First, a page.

Uncontested Divorce In Pennsylvania

Posted in Divorce on October 12, 2016

It is an unfortunate reality: couples living in misery because both are discouraged from seeking a divorce because of the specter of costly legal fees, property disputes and other financial issues. However, leaving a troubled marriage may not be so difficult when you know about the process of obtaining an uncontested divorce, otherwise known as a “mutual consent” divorce. If you are a Pennsylvania resident, have no minor children born of the marriage, and you agree on the distribution of assets and debts, if any, you may file for an uncontested divorce. This article will highlight the filing process.

First, to be eligible for divorce in Pennsylvania, you, or your spouse, must be a resident. This means you must have resided in the state continuously for six months or more. Next, your lawyer must complete and file the Complaint in Divorce, which identifies the parties and cites the no-fault reason for divorce (that the marriage is irretrievably broken with neither party being blamed). After the divorce complaint is filed and the other party receives a copy of it, the legally-required 90 day waiting period begins for couples who have lived apart less than two years as of that time. For couples apart at least two years, the wait is considerably shorter.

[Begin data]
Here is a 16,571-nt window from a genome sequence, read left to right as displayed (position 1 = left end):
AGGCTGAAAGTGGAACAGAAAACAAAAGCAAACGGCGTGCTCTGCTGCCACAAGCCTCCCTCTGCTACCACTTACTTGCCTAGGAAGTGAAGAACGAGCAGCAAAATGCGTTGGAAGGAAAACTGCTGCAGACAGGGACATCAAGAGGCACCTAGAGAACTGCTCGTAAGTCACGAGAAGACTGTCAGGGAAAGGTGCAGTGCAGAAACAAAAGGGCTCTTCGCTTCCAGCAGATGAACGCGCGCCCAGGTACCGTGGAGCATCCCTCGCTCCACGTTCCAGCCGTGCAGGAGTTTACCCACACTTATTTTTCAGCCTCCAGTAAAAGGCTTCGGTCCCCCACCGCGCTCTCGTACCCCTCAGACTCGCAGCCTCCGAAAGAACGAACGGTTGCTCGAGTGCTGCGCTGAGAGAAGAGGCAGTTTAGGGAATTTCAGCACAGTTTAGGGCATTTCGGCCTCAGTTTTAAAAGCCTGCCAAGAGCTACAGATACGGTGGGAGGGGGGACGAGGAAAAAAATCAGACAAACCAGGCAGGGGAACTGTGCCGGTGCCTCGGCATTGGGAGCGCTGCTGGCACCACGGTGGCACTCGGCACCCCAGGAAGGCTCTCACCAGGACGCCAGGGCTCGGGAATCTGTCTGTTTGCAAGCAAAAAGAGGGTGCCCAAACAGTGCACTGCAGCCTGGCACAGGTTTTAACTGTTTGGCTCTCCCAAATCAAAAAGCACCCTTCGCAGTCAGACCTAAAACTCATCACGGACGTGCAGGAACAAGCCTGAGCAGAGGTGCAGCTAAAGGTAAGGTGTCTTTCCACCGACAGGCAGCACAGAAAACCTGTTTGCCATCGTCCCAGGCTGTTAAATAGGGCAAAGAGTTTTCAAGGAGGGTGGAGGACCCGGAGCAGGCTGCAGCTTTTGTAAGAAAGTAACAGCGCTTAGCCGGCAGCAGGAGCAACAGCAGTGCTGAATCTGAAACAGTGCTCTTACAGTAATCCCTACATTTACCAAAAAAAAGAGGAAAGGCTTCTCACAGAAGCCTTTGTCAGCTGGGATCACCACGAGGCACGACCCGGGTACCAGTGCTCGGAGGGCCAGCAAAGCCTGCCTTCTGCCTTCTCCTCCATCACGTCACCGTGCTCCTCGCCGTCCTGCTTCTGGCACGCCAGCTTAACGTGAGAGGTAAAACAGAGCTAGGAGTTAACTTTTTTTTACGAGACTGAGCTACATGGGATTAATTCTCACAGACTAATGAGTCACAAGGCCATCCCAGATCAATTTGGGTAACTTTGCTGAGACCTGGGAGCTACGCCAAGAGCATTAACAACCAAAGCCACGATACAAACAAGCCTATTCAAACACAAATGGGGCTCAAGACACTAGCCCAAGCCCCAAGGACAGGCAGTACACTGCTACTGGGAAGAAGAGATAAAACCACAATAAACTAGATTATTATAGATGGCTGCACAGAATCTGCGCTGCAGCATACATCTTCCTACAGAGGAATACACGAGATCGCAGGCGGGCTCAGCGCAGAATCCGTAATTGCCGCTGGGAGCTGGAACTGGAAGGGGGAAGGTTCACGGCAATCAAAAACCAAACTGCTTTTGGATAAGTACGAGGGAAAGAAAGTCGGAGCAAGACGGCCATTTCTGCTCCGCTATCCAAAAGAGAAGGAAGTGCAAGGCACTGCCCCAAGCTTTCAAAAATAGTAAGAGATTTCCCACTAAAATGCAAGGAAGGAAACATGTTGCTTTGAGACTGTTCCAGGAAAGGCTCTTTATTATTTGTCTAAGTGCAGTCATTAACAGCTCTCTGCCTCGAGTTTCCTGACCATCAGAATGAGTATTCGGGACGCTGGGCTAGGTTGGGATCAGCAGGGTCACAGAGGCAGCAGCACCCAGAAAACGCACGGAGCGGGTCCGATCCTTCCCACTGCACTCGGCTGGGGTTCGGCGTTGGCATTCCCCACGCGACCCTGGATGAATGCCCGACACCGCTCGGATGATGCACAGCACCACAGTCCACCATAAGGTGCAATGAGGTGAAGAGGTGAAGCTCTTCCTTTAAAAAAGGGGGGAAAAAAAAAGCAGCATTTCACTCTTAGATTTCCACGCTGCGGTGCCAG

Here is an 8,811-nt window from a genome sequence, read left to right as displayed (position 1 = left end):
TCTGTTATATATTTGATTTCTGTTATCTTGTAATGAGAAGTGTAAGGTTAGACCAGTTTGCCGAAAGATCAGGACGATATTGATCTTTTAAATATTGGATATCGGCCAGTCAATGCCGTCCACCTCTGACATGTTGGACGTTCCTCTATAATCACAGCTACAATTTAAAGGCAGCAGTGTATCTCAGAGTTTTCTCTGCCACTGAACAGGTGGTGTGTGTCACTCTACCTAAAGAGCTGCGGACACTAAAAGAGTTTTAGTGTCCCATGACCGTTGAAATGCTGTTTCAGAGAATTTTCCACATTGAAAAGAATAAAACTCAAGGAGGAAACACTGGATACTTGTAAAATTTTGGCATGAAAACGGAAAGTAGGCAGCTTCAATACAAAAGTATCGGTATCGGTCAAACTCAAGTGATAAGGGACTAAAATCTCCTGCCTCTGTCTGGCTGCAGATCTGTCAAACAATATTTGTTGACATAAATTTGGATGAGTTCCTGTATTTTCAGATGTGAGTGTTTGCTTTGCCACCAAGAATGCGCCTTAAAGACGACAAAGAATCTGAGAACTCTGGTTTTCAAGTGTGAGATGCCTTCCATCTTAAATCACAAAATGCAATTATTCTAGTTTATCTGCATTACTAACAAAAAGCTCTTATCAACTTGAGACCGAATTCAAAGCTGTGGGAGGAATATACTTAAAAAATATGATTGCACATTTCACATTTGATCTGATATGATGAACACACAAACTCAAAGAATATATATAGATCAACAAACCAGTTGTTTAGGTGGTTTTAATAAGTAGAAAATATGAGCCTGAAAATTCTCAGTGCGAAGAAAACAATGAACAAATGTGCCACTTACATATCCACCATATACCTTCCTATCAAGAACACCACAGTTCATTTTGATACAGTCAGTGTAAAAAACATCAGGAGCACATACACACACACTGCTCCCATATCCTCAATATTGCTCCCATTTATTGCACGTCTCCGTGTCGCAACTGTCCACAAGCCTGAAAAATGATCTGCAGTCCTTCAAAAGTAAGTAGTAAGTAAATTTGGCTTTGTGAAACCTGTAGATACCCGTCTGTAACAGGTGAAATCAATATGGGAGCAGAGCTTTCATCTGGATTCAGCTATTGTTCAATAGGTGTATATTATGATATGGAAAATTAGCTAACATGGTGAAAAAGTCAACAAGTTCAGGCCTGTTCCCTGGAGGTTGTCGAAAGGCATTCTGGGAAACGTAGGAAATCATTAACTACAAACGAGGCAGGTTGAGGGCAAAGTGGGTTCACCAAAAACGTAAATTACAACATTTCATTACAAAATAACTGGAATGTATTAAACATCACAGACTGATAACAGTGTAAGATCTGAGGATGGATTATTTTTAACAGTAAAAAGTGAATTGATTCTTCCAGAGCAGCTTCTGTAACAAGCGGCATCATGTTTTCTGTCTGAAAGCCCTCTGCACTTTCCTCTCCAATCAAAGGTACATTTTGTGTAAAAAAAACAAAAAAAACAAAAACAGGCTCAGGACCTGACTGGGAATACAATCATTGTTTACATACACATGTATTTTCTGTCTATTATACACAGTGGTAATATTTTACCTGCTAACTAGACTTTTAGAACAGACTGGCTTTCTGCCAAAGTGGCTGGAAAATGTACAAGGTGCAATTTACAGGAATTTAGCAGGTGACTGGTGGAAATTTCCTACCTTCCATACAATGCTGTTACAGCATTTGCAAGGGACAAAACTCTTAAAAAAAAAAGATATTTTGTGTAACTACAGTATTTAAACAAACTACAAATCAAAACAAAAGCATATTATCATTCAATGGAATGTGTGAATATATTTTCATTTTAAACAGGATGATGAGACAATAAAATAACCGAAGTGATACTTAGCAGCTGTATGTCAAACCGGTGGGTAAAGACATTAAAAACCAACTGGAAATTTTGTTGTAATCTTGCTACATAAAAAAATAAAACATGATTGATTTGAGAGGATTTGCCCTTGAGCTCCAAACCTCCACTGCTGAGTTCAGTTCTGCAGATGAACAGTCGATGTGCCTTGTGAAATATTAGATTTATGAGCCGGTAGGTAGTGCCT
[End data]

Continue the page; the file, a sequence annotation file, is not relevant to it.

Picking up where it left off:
In cases in which the parties have decided to resolve possible future issues and obligations after the divorce is final, a written agreement is prepared, signed and made part of the final decree. However, typically in these cases, the parties resolve these issues – or frequently have none to resolve – before the divorce is final. Under Pennsylvania law, once the court issues the final decree, neither party can change his or her mind and decide something is wanted from the other. Possession, to modify slightly the old adage, becomes ten tenths of the law. When the divorce is final, the parties are no longer husband and wife, but if they have minor children, they remain mother and father and have the ability to go to court if changed circumstances require alteration of formal or informal custody or child support issues. Pennsylvania law wisely does not require child custody or support be part of the divorce process if neither party wants either issue to be.

After the required waiting period, the parties must then sign an affidavit consenting to a final divorce decree. The lawyer then prepares and files documents requesting that the divorce be granted. After the judge signs the final decree, the court clerk, through the lawyer(s), issues copies for the parties, who are now free to move on with their new lives as single persons.

As one can see, a simple, uncontested, no-fault divorce in Pennsylvania is straightforward and does not even require a court appearance by the parties.